Employers, beware: You will soon face increased monetary penalties if you violate certain immigration laws. The Department of Homeland Security (DHS) and the U.S. Attorney General have issued a rule that adjusts for inflation the civil monetary penalties they assess or enforce under the Immigration and Nationality Act. This is the first increase in the civil monetary penalties since 1999, and it represents approximately a 25 percent increase over the current penalties. The increased penalty amounts apply only to violations that occur after the March 27 effective date.
HR Guide to Employment Law: A practical compliance reference manual covering 14 topics, including immigration
- Hiring, recruiting, and referral sanctions. Under the current provisions, the penalty for knowingly hiring, recruiting, or referring undocumented workers ranges from $275 to $2,200 per individual for a first offense, increasing to a maximum of $11,000 in the event of three or more violations. Under the new provisions, the penalty will range from $375 to $3,200 for a first offense, up to a maximum of $16,000 for multiple violations.
- Form I-9 paperwork violations. The penalties for Form I-9 “paperwork violations,” including failure to properly complete the form or failure to retain it for the required period of time, will remain the same at $110 to $1,100 per violation. These penalties are unchanged because they were below the threshold for an inflation adjustment under the relevant law.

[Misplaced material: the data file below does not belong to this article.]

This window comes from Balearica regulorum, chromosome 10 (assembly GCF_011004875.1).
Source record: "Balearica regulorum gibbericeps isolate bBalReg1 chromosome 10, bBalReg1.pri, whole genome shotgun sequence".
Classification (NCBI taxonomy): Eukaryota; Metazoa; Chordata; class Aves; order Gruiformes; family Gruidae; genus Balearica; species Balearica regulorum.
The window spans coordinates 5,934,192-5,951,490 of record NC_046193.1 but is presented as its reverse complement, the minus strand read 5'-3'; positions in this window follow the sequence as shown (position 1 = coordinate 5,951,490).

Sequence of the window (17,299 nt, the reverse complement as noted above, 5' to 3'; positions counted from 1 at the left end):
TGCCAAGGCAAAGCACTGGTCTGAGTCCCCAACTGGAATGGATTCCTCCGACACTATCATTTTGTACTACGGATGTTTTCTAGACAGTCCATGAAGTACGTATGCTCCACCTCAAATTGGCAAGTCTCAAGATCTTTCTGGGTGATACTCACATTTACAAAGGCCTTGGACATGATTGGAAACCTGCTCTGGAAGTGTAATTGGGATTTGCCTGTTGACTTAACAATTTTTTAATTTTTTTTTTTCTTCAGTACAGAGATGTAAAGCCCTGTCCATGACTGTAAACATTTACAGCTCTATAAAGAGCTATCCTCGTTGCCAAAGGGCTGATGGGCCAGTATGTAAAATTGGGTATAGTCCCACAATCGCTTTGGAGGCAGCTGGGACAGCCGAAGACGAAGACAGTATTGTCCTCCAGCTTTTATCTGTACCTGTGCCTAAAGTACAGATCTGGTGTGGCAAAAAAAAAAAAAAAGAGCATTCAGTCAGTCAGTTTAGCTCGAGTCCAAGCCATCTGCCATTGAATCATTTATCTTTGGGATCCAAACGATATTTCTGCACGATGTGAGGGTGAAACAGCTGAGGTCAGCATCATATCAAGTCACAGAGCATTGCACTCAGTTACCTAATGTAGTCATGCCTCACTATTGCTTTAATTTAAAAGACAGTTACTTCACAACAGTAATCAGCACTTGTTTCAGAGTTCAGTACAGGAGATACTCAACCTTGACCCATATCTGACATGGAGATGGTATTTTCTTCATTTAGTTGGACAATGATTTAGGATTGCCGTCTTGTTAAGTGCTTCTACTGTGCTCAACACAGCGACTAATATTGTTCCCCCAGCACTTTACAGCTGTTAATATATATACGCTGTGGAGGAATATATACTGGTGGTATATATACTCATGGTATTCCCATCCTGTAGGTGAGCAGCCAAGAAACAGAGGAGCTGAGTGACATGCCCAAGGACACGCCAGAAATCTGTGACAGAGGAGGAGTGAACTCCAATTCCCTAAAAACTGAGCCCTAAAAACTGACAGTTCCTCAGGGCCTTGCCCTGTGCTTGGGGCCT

- Unfair immigration-related employment practices. Under the current provisions, penalties for unfair immigration-related employment practices, such as discrimination against job applicants or employees based on nationality or citizenship status, range from $275 to $2,200 per act for a first offense, increasing to a maximum of $11,000 in the event of three or more violations. Under the new provisions, the penalty will range from $375 to $3,200 for a first offense, up to a maximum of $16,000 for multiple violations. The penalties for “document abuse” — the refusal to accept permissible documents presented by an employee in compliance with the Form I-9 requirements — will remain at the current amounts of $110 to $1,100 per violation.
Employers’ bottom line
The increase in civil penalties provides yet another reason for you to ensure you’re in compliance with employment-related immigration laws.
About: Georgia Employment Law Letter:|
Excerpted from Georgia Employment Law Letter, and written by attorneys at the law firm of FordHarrison LLP and Taylor English Duma LLP. GEORGIA EMPLOYMENT LAW LETTER does not attempt to offer solutions to individual problems but rather to provide information about current developments in Georgia employment law. Questions about individual problems should be addressed to the attorney of your choice. Georgia does not certify specialists in the law, and we do not claim certification in any listed area. Contact attorneys at Ford & Harrison LLP or Taylor English Duma LLP.